The study was conducted in Colorado Springs, Colorado, from July 2012 to October 2012. Potential subjects (healthy women 35–65 years of age with abnormal facial pigmentation) were initially screened over the phone for eligibility. Subjects meeting the criteria were scheduled for a screening visit. Prospective subjects were instructed to remove all makeup at least 20 minutes prior to the screening visit. After signing informed consent and photography release forms, subjects were evaluated for Fitzpatrick skin type classification (Types II and III qualified); for presence of mottled pigmentation/discreet pigmented lesions of the face (score of 4–6 on Griffith’s scale17 [0=none, 1–3=mild, 4–6=moderate, and 7–9=severe]) and for moderate facial photodamage (scores of 4–6, where 0=none or minimal evidence of photodamage and 9=severe photodamaged skin). 

Exclusion criteria included the following: 

  • Presence of melasma
  • Use of hormone replacement therapies or hormones for birth control for less than 30 days prior to study initiation
  • Use of nonprescription antiaging products within the previous 30 days
  • Facial dermabrasion or chemical peel of the face within the previous three months
  • Use of prescription facial treatments or light radiofrequency treatments within the previous six months
  • Facial resurfacing or facelift in the previous 12 months
  • Intense pulsed light therapy in the previous 24 months
  • Preexisting dermatologic diseases of the face that could interfere with the study outcomes

Subjects applied the test materials­—2% HQ brightening foam (2% HQ Brighten) (Vivatia Brighten 10; MDRejuvena, Inc., Carlsbad, California) and 4% HQ cream (OMP, Inc., Irvine, California)—on the assigned side of the face as directed according to a predetermined randomization. Subjects were instructed to apply a thin layer of the product to the assigned half of the face and neck from the middle to the outer surface in the morning and evening after cleansing. Subjects were instructed to thoroughly wash hands between applications of the two treatments. Ten minutes after applying the treatment products, a sun protection factor (SPF) 50 sunscreen was to be applied liberally to the treatment area every morning. Following baseline screening/evaluation, clinic evaluations were done at Weeks 4, 8, and 12. At each clinic visit, the subjects participated in efficacy evaluations, tolerance evaluations, digital photography, and self-assessment questionnaires.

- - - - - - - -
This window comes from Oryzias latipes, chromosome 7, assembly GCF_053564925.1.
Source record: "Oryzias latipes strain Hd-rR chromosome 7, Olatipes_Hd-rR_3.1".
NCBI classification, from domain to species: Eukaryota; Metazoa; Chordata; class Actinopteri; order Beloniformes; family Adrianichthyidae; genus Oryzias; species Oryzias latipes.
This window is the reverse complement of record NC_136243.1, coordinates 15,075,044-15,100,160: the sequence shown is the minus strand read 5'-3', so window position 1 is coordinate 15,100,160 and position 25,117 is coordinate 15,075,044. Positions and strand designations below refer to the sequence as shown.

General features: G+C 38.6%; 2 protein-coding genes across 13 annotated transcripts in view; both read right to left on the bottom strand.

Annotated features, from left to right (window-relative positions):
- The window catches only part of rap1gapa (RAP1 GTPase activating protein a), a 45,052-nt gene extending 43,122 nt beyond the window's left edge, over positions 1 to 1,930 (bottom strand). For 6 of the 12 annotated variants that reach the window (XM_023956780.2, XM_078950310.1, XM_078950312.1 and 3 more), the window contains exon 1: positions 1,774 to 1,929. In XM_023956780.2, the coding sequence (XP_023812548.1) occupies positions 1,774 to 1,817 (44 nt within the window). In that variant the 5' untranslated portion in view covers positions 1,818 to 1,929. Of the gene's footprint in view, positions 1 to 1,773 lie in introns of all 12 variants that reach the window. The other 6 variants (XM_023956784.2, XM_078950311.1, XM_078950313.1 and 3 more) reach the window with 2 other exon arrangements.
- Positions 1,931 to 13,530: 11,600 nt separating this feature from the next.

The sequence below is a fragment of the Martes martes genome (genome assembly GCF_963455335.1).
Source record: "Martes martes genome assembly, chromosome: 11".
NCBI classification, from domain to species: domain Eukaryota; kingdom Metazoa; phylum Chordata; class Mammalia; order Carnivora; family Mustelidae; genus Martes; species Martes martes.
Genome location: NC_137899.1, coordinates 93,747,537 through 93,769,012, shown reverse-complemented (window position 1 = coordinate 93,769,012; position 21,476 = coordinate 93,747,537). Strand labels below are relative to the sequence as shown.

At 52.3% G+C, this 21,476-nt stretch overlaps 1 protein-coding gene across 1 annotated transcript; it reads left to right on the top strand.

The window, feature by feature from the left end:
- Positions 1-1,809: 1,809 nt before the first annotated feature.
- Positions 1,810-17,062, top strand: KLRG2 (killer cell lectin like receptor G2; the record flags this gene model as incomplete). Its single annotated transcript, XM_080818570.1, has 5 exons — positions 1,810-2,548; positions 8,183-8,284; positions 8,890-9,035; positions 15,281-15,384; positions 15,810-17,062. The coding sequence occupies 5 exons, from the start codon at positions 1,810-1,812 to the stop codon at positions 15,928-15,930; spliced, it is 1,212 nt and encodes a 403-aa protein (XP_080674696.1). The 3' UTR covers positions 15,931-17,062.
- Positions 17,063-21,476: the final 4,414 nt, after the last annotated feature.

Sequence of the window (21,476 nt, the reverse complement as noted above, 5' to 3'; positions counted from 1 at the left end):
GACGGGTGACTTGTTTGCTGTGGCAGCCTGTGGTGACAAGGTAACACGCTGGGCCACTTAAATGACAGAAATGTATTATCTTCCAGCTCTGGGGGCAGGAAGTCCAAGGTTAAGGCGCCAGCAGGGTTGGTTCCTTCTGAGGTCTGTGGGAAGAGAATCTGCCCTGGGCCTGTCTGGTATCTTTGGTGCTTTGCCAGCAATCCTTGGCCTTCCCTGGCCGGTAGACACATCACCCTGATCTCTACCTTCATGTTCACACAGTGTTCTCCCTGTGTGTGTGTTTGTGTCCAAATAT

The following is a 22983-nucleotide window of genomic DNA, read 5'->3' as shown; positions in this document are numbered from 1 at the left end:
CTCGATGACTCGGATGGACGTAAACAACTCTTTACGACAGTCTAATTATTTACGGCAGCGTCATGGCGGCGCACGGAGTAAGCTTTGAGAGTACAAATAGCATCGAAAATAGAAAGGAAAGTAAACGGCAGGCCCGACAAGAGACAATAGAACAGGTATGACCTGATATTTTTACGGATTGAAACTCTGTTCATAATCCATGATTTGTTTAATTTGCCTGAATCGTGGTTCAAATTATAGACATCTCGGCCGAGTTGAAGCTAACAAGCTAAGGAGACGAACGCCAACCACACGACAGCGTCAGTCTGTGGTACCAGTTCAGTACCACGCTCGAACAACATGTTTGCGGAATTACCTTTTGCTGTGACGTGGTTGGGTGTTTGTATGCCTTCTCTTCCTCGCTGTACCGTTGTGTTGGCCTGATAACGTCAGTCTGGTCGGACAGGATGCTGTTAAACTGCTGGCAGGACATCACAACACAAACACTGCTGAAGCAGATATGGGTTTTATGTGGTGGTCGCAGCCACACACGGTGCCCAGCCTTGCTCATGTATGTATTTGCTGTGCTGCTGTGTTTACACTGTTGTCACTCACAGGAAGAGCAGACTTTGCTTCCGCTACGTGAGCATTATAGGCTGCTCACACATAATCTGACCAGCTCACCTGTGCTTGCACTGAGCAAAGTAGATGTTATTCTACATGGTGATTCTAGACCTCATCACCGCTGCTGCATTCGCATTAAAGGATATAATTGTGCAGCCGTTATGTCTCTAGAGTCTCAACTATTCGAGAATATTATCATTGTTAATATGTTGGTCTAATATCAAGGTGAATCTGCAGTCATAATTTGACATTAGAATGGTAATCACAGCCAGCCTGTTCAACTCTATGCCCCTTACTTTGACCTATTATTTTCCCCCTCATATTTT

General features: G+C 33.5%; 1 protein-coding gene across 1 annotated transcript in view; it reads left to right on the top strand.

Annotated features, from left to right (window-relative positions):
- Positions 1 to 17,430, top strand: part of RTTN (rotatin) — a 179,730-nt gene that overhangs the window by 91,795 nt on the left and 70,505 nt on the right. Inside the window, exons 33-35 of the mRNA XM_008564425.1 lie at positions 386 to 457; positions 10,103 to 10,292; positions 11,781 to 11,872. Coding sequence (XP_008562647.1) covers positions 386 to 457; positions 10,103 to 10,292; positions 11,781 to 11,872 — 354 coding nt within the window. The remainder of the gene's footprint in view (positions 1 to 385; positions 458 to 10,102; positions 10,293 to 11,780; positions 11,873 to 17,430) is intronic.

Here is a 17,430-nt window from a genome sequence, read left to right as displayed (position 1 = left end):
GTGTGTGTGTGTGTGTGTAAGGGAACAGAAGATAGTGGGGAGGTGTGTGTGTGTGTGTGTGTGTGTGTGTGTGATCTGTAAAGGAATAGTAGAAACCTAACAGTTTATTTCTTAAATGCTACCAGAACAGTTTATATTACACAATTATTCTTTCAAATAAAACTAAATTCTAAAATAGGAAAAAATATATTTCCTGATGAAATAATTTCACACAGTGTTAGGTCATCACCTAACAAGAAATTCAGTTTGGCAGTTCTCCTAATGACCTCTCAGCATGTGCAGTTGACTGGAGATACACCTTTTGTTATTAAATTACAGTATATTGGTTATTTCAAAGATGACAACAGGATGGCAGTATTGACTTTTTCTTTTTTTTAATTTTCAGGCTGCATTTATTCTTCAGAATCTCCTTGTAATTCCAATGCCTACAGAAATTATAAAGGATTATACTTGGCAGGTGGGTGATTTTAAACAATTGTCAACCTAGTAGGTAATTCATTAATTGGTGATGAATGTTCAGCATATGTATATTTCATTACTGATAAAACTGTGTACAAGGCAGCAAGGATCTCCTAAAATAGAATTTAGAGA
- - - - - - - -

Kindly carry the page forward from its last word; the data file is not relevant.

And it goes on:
Efficacy evaluations. The following parameters were assessed by an expert evaluator on the right and left sides of each subject’s face using Griffith’s 10-point scale:

  • Overall photodamage (0=none, 9=severe)
  • Mottled pigmentation (0=even skin color, 9=pronounced hyperpigmentation)
  • Radiance (0=radiant, luminous, or glowing appearance; 9=sallow skin appearance)
  • Visual smoothness (0= smooth, even-looking skin texture, 9=rough, uneven-looking skin texture)
  • Tactile smoothness (0=smooth, even-feeling skin texture, 9=rough, uneven-feeling skin texture)
  • Fine lines (0=none; 9=numerous, deep fine lines)
  • Skin color (0=healthy skin color; 9=discolored appearance)

Tolerability evaluations. Local cutaneous tolerability was evaluated by assessing the signs and symptoms of objective and subjective irritation on the right and left sides of each subject’s face. Objective irritation (erythema, edema, dryness/scaling) was clinically graded by an expert evaluator using a four-point scale (0=none, 1=mild, 2=moderate, and 3=severe), whereas subjective irritation (burning, stinging, itching, dryness/tightness) was assessed by subjects on a four-point scale (0=none, 1=mild, 2=moderate, and 3=severe).

Imaging procedures. For all imaging procedures, subjects cleansed their face and removed all jewelry and makeup at least 20 minutes prior to the visit. Visible light and cross-polarized digital photographs (right, center, and left) were taken of each subject’s face to document changes in skin condition. All photography was performed using the Stephens and Associates photostation with a Nikon D200 digital SLR camera (Nikon Corporation, Tokyo, Japan).